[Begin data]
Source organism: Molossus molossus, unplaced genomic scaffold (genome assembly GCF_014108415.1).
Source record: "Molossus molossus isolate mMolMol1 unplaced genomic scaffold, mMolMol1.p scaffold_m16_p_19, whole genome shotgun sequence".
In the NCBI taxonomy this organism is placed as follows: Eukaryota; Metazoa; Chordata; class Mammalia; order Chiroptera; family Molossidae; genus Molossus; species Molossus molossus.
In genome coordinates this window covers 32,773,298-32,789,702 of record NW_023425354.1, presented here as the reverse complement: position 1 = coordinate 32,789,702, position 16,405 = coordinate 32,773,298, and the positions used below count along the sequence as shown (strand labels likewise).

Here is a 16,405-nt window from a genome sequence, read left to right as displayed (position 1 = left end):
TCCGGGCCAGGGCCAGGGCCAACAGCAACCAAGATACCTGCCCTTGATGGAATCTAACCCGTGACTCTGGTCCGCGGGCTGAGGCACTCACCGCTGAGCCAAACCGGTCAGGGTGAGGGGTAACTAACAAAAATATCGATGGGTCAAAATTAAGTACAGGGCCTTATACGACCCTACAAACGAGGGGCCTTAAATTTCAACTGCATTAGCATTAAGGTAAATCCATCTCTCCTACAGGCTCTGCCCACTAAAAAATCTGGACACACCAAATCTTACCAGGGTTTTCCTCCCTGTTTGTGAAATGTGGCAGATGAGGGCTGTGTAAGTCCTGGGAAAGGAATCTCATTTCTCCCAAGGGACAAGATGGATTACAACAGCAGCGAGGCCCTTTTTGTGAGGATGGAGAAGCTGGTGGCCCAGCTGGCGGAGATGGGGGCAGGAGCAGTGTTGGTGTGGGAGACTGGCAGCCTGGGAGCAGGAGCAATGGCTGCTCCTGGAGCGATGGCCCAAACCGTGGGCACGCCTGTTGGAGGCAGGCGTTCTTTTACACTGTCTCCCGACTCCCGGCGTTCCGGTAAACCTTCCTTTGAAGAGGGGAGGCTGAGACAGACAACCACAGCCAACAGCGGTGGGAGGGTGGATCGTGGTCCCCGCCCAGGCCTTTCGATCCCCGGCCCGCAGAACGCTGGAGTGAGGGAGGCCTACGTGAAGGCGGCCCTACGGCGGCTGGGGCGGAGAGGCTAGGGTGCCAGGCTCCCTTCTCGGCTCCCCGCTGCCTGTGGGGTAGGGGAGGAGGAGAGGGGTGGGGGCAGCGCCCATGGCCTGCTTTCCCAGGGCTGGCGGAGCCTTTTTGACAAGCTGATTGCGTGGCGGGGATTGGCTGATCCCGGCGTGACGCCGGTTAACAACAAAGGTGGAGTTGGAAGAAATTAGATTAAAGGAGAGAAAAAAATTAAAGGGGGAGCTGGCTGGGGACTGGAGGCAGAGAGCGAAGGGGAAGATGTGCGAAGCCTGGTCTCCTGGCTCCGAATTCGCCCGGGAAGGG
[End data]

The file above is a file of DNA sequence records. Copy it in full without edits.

Source organism: Molossus molossus, unplaced genomic scaffold (genome assembly GCF_014108415.1).
Source record: "Molossus molossus isolate mMolMol1 unplaced genomic scaffold, mMolMol1.p scaffold_m16_p_19, whole genome shotgun sequence".
In the NCBI taxonomy this organism is placed as follows: Eukaryota; Metazoa; Chordata; class Mammalia; order Chiroptera; family Molossidae; genus Molossus; species Molossus molossus.
In genome coordinates this window covers 32,773,298-32,789,702 of record NW_023425354.1, presented here as the reverse complement: position 1 = coordinate 32,789,702, position 16,405 = coordinate 32,773,298, and the positions used below count along the sequence as shown (strand labels likewise).

Here is a 16,405-nt window from a genome sequence, read left to right as displayed (position 1 = left end):
TCCGGGCCAGGGCCAGGGCCAACAGCAACCAAGATACCTGCCCTTGATGGAATCTAACCCGTGACTCTGGTCCGCGGGCTGAGGCACTCACCGCTGAGCCAAACCGGTCAGGGTGAGGGGTAACTAACAAAAATATCGATGGGTCAAAATTAAGTACAGGGCCTTATACGACCCTACAAACGAGGGGCCTTAAATTTCAACTGCATTAGCATTAAGGTAAATCCATCTCTCCTACAGGCTCTGCCCACTAAAAAATCTGGACACACCAAATCTTACCAGGGTTTTCCTCCCTGTTTGTGAAATGTGGCAGATGAGGGCTGTGTAAGTCCTGGGAAAGGAATCTCATTTCTCCCAAGGGACAAGATGGATTACAACAGCAGCGAGGCCCTTTTTGTGAGGATGGAGAAGCTGGTGGCCCAGCTGGCGGAGATGGGGGCAGGAGCAGTGTTGGTGTGGGAGACTGGCAGCCTGGGAGCAGGAGCAATGGCTGCTCCTGGAGCGATGGCCCAAACCGTGGGCACGCCTGTTGGAGGCAGGCGTTCTTTTACACTGTCTCCCGACTCCCGGCGTTCCGGTAAACCTTCCTTTGAAGAGGGGAGGCTGAGACAGACAACCACAGCCAACAGCGGTGGGAGGGTGGATCGTGGTCCCCGCCCAGGCCTTTCGATCCCCGGCCCGCAGAACGCTGGAGTGAGGGAGGCCTACGTGAAGGCGGCCCTACGGCGGCTGGGGCGGAGAGGCTAGGGTGCCAGGCTCCCTTCTCGGCTCCCCGCTGCCTGTGGGGTAGGGGAGGAGGAGAGGGGTGGGGGCAGCGCCCATGGCCTGCTTTCCCAGGGCTGGCGGAGCCTTTTTGACAAGCTGATTGCGTGGCGGGGATTGGCTGATCCCGGCGTGACGCCGGTTAACAACAAAGGTGGAGTTGGAAGAAATTAGATTAAAGGAGAGAAAAAAATTAAAGGGGGAGCTGGCTGGGGACTGGAGGCAGAGAGCGAAGGGGAAGATGTGCGAAGCCTGGTCTCCTGGCTCCGAATTCGCCCGGGAAGGG